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deployment issue with winform app & CasPol

I've been stuck on trying to deploy a simple winform .exe with some .dll files needed (ODP .dlls) to a network share, but I'm running into strange problems with certain windows xp workstations in terms of trust. 

On some windows xp machines, when I run the .net 1.1 wizard to "Trust an Assembly" on my machine or on a coworkers, we are able to succesfully grant trust to this .exe file as well as the .dll files.  But on a lot of other workstations, we get a message box saying that the file we are adding trust to must be an assembly (this message pops up on both the .dll files and the .exe). 

So I ran the CasPol command and just gave the whole directory containing the files full trust.  But after doing that, I'm now getting a message box saying "Windows cannot access the specified device, path or file.  You may not have the appropriate permissions to access the item".  This same windows account has rwx permissions on this folder, as well as the parent folder.

I really don't want to go with the whole windows installer package because this app is so simple -- no registry settings, no config file, only 1 form that spits out some data from 1 table.  It just seems overkill to me.

Anyone deal with similiar problems deploying an .exe & .dll files to a network share?  Been trying the google.  Thanks.
grover
Monday, January 15, 2007
 
 
You can't run .NET exe's off of a network drive. Try copying them local and then running them.
anon
Monday, January 15, 2007
 
 
Problem turned out to be a permissions thing after all.

You can run a .NET exe over a share though.
grover
Monday, January 15, 2007
 
 
"You can run a .NET exe over a share though. "

Only if you are willing to track down errors due to permission settings. And the error messages are just about worthless if you ask me.
dood mcdoogle
Monday, January 15, 2007
 
 
Yes, you can run .NET assemblies from a network share, given the correct permission settings - I do it all the time.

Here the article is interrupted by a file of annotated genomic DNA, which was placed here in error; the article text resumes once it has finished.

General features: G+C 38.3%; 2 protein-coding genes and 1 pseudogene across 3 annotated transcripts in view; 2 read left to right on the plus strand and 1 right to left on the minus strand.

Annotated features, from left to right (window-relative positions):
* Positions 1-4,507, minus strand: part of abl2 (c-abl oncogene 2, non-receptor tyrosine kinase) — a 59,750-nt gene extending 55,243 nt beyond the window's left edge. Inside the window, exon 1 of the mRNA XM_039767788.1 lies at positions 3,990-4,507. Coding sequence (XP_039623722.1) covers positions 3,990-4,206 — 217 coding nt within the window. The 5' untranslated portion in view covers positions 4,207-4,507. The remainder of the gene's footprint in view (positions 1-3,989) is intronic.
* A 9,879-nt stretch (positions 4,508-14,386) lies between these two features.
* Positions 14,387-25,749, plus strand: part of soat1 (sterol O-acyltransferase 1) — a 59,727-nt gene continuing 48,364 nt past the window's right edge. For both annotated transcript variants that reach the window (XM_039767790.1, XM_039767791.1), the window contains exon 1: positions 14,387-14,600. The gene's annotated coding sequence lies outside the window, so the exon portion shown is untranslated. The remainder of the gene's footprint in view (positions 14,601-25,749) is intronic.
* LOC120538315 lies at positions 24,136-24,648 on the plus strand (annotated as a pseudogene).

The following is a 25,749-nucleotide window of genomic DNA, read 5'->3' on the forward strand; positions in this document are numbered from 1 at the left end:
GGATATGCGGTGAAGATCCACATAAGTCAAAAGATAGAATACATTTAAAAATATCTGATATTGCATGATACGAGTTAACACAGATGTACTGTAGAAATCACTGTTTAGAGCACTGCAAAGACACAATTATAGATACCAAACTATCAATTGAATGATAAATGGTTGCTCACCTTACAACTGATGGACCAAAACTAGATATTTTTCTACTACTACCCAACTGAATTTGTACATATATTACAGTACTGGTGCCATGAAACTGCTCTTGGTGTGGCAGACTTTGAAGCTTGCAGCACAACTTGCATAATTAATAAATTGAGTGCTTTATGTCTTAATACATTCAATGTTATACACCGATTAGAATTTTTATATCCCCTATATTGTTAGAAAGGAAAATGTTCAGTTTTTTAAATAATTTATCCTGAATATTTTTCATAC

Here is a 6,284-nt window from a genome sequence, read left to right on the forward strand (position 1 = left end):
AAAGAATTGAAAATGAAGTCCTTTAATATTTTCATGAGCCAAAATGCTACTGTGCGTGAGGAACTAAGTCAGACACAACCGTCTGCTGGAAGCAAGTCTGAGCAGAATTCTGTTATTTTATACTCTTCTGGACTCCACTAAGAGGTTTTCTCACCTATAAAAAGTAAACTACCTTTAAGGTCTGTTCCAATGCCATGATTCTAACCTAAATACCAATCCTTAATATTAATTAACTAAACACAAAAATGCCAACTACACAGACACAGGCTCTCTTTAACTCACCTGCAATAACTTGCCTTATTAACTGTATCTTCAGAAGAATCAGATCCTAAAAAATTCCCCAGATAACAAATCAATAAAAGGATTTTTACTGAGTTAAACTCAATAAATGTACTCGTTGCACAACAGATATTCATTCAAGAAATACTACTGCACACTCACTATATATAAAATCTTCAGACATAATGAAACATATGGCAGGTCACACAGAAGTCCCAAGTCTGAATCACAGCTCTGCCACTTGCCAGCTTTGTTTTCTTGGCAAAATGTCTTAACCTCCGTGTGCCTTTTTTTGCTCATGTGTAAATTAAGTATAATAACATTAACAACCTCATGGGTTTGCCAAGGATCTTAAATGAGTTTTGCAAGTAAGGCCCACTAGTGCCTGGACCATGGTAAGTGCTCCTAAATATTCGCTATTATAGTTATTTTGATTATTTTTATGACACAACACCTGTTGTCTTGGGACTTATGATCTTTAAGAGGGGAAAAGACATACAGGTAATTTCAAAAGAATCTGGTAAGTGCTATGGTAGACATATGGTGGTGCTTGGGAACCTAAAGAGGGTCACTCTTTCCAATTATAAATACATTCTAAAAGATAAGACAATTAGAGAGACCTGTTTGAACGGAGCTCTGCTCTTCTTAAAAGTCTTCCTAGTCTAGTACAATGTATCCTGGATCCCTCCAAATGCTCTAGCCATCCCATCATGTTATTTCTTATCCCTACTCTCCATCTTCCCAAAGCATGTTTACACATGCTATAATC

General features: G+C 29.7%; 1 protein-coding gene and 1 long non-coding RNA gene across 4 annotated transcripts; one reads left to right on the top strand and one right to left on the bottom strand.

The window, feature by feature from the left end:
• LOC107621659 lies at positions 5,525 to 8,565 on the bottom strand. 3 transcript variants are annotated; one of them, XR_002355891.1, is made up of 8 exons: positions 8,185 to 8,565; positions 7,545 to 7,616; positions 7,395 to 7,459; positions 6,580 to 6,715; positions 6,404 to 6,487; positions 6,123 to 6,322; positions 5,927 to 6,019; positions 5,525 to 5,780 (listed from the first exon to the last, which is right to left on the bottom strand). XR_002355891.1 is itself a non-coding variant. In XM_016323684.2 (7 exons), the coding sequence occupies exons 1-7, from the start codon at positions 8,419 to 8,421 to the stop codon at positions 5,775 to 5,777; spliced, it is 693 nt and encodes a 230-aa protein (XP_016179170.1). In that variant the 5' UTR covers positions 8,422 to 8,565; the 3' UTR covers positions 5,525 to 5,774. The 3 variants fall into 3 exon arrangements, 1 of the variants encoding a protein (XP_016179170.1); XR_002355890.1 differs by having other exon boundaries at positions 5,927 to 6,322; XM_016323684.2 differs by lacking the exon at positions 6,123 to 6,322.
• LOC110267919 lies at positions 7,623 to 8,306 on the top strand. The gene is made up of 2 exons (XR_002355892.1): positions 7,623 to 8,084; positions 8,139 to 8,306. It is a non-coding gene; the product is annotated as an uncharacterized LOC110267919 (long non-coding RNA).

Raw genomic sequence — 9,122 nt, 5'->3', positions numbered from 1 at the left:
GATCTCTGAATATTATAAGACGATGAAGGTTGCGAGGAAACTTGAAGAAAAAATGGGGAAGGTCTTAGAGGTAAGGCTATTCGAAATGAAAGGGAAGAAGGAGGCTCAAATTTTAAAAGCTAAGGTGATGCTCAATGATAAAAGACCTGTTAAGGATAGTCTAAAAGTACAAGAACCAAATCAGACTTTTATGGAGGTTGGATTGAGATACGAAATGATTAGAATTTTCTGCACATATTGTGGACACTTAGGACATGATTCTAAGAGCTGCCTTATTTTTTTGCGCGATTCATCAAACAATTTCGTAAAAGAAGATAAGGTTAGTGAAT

Grover, the error message pointed you towards a Windows permission problem, even though thst Windows account had RWX permissions to the folder. Can you elaborate on what the permission problem was, and how you fixed it?
Mark Pearce Send private email
Tuesday, January 16, 2007
 
 
It was definitely the windows permissions.  We were looking at the wrong user account, which did not have appropriate perms on the directory.

It was a monday...
grover
Tuesday, January 16, 2007
 
 
Mark, a full-fledged WinForms application needs a ton of permissions that are only available to "fully trusted" assemblies by default, and also by default only assemblies run from a local disk are fully trusted.

If you succeeded in running a .NET exe from a shared drive it was because that executable didn't do very much, or because your system administrator has greatly increased permissions for .NET assemblies run from local network locations.
Chris Nahr Send private email
Wednesday, January 17, 2007
 
 
Also, the generic "application error" dialog that pops up when security permissions are denied is indeed a shining example of user hostility.  It's utterly incomprehensible and doesn't give a user the slightest clue as to the real issue.

I've opened an MSDN feedback entry to request a friendlier dialog, though so far nothing much has happened:

 https://connect.microsoft.com/VisualStudio/feedback/ViewFeedback.aspx?FeedbackID=98080
Chris Nahr Send private email
Wednesday, January 17, 2007
 
 
(That's for release mode exes, by the way.  In debug mode you get at least a stack trace with a SecurityException.  In release mode you just get a machine-level stack dump!)
Chris Nahr Send private email
Wednesday, January 17, 2007
 
 
>> If you succeeded in running a .NET exe from a shared drive it was because that executable didn't do very much, or because your system administrator has greatly increased permissions for .NET assemblies run from local network locations. <<

I don't get security exceptions because I give FullTrust (via a group policy pushed to a set of machines) to all assemblies signed with my strong name.

Re debug versus release executables, I always use a custom debug build (GenerateTrackingInfo=1 and AllowOptimize=1). Then I use an .ini file (how quaint) to tell the JIT compiler whether or not to optimise the native code.
http://msdn2.microsoft.com/en-us/library/9dd8z24x(VS.71).aspx

This technique is very useful when you need to debug issues that only appear in production.
Mark Pearce Send private email
Wednesday, January 17, 2007
 
 
Hmmm - forum mangled that link. Here's a better one:
http://tinyurl.com/2zbml6
Mark Pearce Send private email
Wednesday, January 17, 2007
 
 

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